[lit-ideas] Can a person 'imagine' "2 + 2 + 4" (or "5")?

  • From: Jlsperanza@xxxxxxx
  • To: lit-ideas@xxxxxxxxxxxxx
  • Date: Sat, 18 Dec 2004 08:15:27 EST

 
 
In a message dated 12/17/2004 4:03:05 P.M. Eastern Standard Time,  
donalmcevoyuk@xxxxxxxxxxx writes:
Two  questions:-
1. Can a person imagine '2+2=4'?
2. Can a person imagine  '2+2=5'?


----
 
I imagine it depends on the use of 'imagine'. It's a Latin word, but  somehow 
imported into England via the Normans. Don't expect a monosemous path  all 
along. Most likely, in English it is _misused_ (by Roman standards).
 
As I perceive it, 'imagine' is a parenthetical verb. This class of verbs  was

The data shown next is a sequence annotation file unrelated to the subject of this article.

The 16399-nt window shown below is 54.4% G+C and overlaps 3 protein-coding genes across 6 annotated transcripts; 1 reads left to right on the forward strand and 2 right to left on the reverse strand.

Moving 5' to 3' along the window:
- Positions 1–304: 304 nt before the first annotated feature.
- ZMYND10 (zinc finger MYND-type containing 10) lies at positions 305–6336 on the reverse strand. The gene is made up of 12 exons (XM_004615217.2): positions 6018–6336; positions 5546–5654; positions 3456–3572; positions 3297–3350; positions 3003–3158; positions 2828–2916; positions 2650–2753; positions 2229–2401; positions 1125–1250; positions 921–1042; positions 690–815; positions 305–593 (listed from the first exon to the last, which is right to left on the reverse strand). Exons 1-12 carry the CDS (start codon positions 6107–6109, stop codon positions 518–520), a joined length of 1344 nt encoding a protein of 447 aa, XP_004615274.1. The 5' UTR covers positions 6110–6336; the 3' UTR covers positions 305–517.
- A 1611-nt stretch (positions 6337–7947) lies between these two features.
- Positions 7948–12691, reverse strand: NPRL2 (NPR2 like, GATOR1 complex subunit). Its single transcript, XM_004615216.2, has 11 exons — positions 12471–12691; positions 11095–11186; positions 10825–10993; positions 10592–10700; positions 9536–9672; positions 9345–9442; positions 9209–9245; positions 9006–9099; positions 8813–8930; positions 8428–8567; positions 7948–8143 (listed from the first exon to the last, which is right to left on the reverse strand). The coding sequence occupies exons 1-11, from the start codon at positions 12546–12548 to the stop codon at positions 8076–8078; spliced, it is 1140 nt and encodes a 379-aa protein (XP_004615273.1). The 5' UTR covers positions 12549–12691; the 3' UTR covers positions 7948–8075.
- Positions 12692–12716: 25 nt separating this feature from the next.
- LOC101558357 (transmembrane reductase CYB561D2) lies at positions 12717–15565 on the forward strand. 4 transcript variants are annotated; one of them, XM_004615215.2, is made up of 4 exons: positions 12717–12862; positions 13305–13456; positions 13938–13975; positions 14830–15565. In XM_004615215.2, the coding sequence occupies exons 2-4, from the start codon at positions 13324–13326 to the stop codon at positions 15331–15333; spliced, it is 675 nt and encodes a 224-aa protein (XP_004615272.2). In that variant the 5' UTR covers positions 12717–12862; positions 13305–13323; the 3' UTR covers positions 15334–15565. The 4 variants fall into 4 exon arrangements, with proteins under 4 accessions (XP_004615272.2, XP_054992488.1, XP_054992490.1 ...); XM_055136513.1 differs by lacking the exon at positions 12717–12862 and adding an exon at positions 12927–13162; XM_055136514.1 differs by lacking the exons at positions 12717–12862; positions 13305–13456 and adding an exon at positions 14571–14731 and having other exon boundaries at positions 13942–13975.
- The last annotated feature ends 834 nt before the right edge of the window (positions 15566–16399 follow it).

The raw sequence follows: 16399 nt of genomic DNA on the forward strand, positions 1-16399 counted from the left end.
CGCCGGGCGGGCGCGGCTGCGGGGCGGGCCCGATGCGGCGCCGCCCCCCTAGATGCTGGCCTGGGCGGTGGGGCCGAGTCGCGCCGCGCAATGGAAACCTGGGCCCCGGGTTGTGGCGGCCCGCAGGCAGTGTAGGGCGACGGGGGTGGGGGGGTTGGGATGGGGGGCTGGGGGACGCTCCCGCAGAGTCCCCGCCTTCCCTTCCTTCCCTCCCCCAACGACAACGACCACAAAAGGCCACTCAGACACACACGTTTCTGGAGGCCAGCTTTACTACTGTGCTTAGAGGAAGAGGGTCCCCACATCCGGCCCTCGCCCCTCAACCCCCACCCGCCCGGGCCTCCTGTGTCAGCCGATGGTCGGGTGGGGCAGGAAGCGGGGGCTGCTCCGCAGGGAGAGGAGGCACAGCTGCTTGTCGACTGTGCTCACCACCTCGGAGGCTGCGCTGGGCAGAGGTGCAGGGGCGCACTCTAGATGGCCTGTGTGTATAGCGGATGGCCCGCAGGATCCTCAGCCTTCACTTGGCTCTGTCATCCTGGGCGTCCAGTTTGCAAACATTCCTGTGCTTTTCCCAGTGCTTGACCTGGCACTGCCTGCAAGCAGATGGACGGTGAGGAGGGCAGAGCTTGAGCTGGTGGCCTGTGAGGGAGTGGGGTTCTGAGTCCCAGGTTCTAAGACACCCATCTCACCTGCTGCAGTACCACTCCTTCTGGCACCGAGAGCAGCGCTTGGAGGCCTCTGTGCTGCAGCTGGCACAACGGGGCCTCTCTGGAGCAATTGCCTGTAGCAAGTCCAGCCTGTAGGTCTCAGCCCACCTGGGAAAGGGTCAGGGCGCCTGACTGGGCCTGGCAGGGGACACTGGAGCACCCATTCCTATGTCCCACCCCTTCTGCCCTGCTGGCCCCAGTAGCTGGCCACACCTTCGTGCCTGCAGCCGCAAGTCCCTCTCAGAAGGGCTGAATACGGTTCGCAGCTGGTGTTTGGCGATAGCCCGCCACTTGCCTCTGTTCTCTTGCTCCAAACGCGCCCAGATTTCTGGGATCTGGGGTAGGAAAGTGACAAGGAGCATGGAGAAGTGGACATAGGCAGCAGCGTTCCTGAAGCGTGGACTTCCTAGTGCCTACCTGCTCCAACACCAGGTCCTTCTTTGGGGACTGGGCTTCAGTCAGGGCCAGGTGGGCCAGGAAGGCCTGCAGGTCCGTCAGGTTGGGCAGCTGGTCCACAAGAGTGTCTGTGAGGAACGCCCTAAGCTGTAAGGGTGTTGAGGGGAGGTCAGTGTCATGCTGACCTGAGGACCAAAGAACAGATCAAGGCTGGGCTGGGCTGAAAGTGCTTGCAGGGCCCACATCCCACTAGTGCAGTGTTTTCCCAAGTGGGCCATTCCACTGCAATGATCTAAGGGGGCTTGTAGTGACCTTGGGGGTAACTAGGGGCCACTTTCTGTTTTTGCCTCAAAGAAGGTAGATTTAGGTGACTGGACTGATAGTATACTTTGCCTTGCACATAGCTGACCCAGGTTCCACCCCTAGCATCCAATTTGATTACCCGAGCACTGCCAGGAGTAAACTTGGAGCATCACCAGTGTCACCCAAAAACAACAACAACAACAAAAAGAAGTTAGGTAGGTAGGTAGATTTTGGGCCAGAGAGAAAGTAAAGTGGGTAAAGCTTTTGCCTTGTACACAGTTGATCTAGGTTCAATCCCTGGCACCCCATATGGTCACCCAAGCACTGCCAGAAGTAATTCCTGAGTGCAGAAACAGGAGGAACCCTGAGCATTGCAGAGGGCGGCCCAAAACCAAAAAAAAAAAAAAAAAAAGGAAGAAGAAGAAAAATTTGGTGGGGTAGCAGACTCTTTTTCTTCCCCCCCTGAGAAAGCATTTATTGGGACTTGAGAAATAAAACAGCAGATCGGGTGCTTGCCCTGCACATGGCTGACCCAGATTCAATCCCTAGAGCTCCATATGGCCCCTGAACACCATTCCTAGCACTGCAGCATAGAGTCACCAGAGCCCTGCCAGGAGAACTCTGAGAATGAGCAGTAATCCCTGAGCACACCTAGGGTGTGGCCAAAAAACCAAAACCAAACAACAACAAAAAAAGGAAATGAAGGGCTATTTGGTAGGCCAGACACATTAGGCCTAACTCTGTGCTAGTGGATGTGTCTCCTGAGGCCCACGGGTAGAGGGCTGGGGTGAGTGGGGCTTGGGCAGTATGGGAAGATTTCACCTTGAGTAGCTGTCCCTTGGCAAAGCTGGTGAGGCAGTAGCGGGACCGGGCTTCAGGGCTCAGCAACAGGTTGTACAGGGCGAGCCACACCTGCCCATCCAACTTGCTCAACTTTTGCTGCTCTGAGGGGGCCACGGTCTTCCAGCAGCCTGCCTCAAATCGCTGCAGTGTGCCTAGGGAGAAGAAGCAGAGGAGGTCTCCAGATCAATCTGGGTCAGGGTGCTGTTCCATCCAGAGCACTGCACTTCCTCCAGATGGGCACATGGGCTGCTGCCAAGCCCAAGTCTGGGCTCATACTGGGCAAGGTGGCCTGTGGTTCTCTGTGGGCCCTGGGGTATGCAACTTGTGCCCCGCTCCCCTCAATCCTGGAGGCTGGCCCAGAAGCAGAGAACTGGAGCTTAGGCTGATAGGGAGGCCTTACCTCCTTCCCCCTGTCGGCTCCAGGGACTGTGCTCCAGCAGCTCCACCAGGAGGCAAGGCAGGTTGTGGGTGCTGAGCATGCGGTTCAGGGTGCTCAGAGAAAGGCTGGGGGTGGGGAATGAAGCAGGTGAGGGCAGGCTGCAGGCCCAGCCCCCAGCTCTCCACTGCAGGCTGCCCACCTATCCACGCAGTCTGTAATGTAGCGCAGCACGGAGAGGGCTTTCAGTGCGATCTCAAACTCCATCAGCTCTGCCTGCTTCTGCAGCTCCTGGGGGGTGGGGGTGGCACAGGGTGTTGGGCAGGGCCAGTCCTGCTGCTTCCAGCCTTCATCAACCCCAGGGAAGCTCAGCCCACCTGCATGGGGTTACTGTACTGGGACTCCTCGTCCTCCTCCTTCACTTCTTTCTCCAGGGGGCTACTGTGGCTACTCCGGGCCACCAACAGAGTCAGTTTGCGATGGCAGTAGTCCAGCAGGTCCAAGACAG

first identified by J. O. Urmson, of Corpus Christi, Oxford. Things  like,
 
         Your son, I regret, is  dead.
         She will, I guess,  succeed.
 
Note that, sadly, Urmson's analysis applies only to the _first-person_ use  
of the respective verbs, yielding:
 
        2+2 =, I imagine, 4.
 
In America, due to what Horn calls 'neg-raising' (or negative  
transportation), a funny phenomenon took place, with the _negation_ of a  
parenthetical. 
Logically, what is negated is what Grice calls the radical. E.g.  "2 = 2 = 4". 
But, in America, instead of imagining that it is not the case that  "2 + 2 = 
4", 
the colloquial idiom is to say that you _don't imagine_ that  it is, yielding.
 
      2+2 =, I don't imagine, 5.
 
 Etcetera. Fascinating question.
 
Cheers,
 
JL


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